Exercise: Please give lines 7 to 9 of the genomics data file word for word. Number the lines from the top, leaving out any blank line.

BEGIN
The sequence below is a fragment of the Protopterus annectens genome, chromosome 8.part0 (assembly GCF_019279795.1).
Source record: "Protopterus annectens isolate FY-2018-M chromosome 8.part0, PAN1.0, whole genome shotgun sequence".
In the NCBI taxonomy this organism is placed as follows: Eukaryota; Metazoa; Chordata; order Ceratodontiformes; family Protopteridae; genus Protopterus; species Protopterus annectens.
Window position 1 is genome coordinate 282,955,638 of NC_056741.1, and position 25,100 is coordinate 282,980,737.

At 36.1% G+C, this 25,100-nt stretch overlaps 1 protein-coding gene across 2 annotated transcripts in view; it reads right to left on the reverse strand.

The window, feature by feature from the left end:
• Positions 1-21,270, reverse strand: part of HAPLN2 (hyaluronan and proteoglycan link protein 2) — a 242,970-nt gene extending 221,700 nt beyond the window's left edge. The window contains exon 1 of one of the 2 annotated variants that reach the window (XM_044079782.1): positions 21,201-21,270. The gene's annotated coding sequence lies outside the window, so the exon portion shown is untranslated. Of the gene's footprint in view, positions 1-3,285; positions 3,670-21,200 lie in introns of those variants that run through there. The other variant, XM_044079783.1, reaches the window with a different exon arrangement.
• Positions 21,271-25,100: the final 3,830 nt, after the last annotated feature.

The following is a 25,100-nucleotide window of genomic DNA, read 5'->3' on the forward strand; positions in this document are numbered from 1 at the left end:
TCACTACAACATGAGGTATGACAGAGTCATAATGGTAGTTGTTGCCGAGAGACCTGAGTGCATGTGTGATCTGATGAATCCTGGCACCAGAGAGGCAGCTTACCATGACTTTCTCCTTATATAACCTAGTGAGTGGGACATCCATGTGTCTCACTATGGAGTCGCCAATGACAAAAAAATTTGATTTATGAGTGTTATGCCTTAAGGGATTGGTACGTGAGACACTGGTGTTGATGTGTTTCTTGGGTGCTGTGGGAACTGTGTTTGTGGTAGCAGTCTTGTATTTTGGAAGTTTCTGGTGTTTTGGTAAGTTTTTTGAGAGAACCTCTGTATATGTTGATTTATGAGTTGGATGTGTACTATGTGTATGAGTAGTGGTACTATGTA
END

• Positions 1-21,270, reverse strand: part of HAPLN2 (hyaluronan and proteoglycan link protein 2) — a 242,970-nt gene extending 221,700 nt beyond the window's left edge. The window contains exon 1 of one of the 2 annotated variants that reach the window (XM_044079782.1): positions 21,201-21,270. The gene's annotated coding sequence lies outside the window, so the exon portion shown is untranslated. Of the gene's footprint in view, positions 1-3,285; positions 3,670-21,200 lie in introns of those variants that run through there. The other variant, XM_044079783.1, reaches the window with a different exon arrangement.
• Positions 21,271-25,100: the final 3,830 nt, after the last annotated feature.

The following is a 25,100-nucleotide window of genomic DNA, read 5'->3' on the forward strand; positions in this document are numbered from 1 at the left end: